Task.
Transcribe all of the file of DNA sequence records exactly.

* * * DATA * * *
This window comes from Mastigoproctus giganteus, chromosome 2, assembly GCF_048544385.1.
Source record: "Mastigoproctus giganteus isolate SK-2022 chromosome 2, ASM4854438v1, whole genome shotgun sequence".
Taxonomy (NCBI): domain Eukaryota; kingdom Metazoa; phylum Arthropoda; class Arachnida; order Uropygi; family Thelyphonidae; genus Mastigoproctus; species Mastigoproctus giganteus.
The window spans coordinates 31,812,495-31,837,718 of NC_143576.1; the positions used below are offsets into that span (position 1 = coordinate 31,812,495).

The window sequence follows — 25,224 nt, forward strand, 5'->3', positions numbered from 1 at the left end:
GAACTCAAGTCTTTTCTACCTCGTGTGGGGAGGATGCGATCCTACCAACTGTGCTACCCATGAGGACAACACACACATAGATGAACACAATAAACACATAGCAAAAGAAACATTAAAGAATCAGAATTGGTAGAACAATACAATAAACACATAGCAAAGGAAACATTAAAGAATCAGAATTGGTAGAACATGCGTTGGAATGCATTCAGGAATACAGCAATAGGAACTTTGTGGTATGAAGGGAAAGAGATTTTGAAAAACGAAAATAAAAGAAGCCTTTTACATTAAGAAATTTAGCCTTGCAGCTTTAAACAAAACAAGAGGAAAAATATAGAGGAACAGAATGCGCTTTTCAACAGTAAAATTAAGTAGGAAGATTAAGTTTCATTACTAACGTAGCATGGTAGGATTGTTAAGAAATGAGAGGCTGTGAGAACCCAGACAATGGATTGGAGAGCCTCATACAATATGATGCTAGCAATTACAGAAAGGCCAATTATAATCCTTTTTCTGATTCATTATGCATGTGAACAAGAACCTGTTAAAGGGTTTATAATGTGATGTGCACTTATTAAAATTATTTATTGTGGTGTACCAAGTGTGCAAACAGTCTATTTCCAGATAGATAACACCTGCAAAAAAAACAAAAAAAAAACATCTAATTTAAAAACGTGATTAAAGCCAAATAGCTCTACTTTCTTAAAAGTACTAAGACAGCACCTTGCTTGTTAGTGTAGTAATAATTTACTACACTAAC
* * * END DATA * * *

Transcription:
This window comes from Mastigoproctus giganteus, chromosome 2, assembly GCF_048544385.1.
Source record: "Mastigoproctus giganteus isolate SK-2022 chromosome 2, ASM4854438v1, whole genome shotgun sequence".
Taxonomy (NCBI): domain Eukaryota; kingdom Metazoa; phylum Arthropoda; class Arachnida; order Uropygi; family Thelyphonidae; genus Mastigoproctus; species Mastigoproctus giganteus.
The window spans coordinates 31,812,495-31,837,718 of NC_143576.1; the positions used below are offsets into that span (position 1 = coordinate 31,812,495).

The window sequence follows — 25,224 nt, forward strand, 5'->3', positions numbered from 1 at the left end:
GAACTCAAGTCTTTTCTACCTCGTGTGGGGAGGATGCGATCCTACCAACTGTGCTACCCATGAGGACAACACACACATAGATGAACACAATAAACACATAGCAAAAGAAACATTAAAGAATCAGAATTGGTAGAACAATACAATAAACACATAGCAAAGGAAACATTAAAGAATCAGAATTGGTAGAACATGCGTTGGAATGCATTCAGGAATACAGCAATAGGAACTTTGTGGTATGAAGGGAAAGAGATTTTGAAAAACGAAAATAAAAGAAGCCTTTTACATTAAGAAATTTAGCCTTGCAGCTTTAAACAAAACAAGAGGAAAAATATAGAGGAACAGAATGCGCTTTTCAACAGTAAAATTAAGTAGGAAGATTAAGTTTCATTACTAACGTAGCATGGTAGGATTGTTAAGAAATGAGAGGCTGTGAGAACCCAGACAATGGATTGGAGAGCCTCATACAATATGATGCTAGCAATTACAGAAAGGCCAATTATAATCCTTTTTCTGATTCATTATGCATGTGAACAAGAACCTGTTAAAGGGTTTATAATGTGATGTGCACTTATTAAAATTATTTATTGTGGTGTACCAAGTGTGCAAACAGTCTATTTCCAGATAGATAACACCTGCAAAAAAAACAAAAAAAAAACATCTAATTTAAAAACGTGATTAAAGCCAAATAGCTCTACTTTCTTAAAAGTACTAAGACAGCACCTTGCTTGTTAGTGTAGTAATAATTTACTACACTAAC